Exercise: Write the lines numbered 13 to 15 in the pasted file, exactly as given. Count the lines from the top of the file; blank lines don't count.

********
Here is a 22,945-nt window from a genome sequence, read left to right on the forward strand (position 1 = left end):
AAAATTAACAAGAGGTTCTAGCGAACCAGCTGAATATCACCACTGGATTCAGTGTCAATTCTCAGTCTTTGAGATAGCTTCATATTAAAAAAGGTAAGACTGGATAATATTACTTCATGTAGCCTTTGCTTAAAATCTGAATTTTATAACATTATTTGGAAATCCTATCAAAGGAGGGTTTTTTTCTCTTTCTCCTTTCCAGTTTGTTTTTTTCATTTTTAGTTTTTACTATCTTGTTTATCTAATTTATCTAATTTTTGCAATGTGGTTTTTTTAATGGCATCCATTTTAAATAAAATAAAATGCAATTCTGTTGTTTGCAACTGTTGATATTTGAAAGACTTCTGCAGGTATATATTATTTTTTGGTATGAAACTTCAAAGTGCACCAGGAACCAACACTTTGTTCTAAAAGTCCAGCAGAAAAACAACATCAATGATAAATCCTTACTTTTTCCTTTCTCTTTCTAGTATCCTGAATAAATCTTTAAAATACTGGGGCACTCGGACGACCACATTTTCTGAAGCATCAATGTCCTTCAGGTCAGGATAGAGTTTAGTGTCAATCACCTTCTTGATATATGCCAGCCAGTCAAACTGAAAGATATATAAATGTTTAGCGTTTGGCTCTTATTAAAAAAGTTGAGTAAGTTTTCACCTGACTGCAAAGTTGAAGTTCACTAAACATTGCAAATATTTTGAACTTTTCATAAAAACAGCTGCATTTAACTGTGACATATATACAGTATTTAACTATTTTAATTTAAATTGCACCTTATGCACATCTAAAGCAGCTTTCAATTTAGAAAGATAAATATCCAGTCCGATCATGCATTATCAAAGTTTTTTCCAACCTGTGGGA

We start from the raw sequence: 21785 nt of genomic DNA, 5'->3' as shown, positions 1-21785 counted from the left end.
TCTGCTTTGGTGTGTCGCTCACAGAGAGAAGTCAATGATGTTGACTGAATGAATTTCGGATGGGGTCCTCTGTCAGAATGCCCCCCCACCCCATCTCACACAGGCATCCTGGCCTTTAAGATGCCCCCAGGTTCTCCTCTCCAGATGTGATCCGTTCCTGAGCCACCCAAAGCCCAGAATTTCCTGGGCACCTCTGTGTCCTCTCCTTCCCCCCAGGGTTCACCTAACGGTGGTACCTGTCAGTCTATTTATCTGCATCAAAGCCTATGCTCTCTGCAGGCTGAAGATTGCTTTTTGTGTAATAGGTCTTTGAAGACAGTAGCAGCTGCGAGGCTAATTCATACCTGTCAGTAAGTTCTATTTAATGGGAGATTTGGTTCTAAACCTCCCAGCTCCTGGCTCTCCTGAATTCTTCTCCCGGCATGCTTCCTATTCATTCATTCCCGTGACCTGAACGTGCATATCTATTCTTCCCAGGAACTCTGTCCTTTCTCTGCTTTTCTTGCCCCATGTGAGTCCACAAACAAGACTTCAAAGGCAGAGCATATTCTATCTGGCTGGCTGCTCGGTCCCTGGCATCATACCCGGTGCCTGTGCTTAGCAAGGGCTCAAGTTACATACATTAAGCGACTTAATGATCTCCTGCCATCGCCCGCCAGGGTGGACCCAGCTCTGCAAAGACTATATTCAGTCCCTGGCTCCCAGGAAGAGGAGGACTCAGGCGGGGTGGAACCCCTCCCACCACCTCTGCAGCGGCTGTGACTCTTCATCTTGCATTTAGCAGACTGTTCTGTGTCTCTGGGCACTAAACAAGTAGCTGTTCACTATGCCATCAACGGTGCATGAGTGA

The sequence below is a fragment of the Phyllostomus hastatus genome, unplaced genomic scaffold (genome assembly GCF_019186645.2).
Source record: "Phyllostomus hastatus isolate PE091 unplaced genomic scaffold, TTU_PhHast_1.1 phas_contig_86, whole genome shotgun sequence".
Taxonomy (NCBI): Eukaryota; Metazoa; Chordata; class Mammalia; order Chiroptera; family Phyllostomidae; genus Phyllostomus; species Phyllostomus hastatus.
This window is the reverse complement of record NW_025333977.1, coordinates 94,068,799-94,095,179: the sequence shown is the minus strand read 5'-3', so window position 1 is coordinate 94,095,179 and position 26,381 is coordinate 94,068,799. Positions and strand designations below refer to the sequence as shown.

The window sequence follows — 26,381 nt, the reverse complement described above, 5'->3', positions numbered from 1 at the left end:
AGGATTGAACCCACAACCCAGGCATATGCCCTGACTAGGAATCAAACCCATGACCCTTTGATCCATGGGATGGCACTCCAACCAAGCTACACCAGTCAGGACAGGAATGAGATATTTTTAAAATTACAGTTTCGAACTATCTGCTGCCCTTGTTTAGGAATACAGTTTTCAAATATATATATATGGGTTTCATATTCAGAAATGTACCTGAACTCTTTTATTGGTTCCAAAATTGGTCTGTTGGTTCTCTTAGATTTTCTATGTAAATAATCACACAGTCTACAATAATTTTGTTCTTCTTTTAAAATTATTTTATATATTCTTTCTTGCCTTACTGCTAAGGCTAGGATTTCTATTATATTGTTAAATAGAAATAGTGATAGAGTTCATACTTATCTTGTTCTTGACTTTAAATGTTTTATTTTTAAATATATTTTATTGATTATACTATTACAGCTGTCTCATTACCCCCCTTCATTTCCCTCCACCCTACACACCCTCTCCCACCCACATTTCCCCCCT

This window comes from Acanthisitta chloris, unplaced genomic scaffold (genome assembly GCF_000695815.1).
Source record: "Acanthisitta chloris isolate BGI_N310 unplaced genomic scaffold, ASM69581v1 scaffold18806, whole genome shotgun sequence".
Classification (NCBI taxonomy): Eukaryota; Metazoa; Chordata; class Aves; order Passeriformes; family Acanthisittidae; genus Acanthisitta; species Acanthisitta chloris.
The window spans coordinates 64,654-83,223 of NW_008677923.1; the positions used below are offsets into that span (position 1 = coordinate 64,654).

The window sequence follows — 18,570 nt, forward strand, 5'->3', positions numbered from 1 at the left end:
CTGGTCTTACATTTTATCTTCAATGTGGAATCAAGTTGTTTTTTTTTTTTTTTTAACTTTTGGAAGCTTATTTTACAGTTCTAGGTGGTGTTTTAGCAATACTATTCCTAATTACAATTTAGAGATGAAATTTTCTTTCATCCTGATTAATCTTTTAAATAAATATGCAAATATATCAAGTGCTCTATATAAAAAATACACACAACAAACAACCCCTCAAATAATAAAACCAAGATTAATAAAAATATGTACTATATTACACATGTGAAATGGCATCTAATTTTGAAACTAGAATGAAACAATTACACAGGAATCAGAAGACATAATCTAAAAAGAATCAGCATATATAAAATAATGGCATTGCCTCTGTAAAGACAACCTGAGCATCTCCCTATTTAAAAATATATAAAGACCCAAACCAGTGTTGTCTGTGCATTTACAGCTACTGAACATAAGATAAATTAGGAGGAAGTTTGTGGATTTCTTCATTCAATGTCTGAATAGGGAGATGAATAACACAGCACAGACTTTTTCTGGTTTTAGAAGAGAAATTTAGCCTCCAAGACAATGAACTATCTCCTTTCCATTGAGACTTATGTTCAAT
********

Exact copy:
Classification (NCBI taxonomy): Eukaryota; Metazoa; Chordata; class Aves; order Passeriformes; family Acanthisittidae; genus Acanthisitta; species Acanthisitta chloris.
The window spans coordinates 64,654-83,223 of NW_008677923.1; the positions used below are offsets into that span (position 1 = coordinate 64,654).

The window sequence follows — 18,570 nt, forward strand, 5'->3', positions numbered from 1 at the left end: